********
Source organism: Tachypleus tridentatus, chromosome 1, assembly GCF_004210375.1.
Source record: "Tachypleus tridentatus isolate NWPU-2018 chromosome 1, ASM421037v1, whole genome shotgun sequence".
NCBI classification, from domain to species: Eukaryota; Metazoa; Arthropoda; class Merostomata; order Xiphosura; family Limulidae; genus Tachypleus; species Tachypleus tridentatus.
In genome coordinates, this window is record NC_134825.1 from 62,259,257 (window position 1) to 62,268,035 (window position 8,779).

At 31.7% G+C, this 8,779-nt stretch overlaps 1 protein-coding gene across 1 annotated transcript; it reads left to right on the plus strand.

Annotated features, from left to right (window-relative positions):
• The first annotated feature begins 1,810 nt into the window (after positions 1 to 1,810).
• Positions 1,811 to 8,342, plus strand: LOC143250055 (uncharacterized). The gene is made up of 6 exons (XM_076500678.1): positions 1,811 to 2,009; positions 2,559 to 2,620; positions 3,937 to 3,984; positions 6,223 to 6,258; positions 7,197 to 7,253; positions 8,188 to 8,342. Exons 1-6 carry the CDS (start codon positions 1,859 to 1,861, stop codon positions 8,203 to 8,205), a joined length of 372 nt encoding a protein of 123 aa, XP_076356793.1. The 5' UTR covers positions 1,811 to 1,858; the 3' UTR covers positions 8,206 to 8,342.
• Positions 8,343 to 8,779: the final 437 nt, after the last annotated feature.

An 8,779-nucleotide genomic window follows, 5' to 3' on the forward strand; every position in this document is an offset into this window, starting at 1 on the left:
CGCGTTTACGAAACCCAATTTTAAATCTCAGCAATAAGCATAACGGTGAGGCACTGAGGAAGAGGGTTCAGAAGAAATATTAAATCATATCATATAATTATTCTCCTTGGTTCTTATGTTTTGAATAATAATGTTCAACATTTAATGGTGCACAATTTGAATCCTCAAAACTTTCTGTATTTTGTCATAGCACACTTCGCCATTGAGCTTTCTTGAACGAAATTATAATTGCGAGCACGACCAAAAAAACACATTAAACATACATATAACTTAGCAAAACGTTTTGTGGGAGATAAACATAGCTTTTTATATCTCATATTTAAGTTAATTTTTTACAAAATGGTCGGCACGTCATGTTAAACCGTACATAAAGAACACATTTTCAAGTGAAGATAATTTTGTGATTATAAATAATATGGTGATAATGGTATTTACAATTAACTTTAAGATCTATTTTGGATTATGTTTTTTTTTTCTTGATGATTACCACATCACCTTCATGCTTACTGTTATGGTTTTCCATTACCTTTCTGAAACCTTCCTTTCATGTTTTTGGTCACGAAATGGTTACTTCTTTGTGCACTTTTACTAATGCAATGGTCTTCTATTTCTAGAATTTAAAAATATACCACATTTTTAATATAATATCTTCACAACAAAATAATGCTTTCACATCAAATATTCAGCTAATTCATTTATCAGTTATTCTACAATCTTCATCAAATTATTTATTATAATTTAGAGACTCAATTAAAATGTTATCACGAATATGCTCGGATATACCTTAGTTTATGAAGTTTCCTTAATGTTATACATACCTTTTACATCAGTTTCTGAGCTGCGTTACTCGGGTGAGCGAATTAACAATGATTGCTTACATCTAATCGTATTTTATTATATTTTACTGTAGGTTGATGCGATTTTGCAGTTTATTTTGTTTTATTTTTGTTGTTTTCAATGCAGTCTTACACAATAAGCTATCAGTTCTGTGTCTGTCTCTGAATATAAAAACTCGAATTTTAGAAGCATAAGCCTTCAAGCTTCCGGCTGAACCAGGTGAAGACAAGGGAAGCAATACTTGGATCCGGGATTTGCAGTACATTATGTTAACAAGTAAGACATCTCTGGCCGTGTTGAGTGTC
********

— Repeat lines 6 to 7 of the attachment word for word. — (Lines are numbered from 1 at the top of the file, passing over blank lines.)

Annotated features, from left to right (window-relative positions):
• The first annotated feature begins 1,810 nt into the window (after positions 1 to 1,810).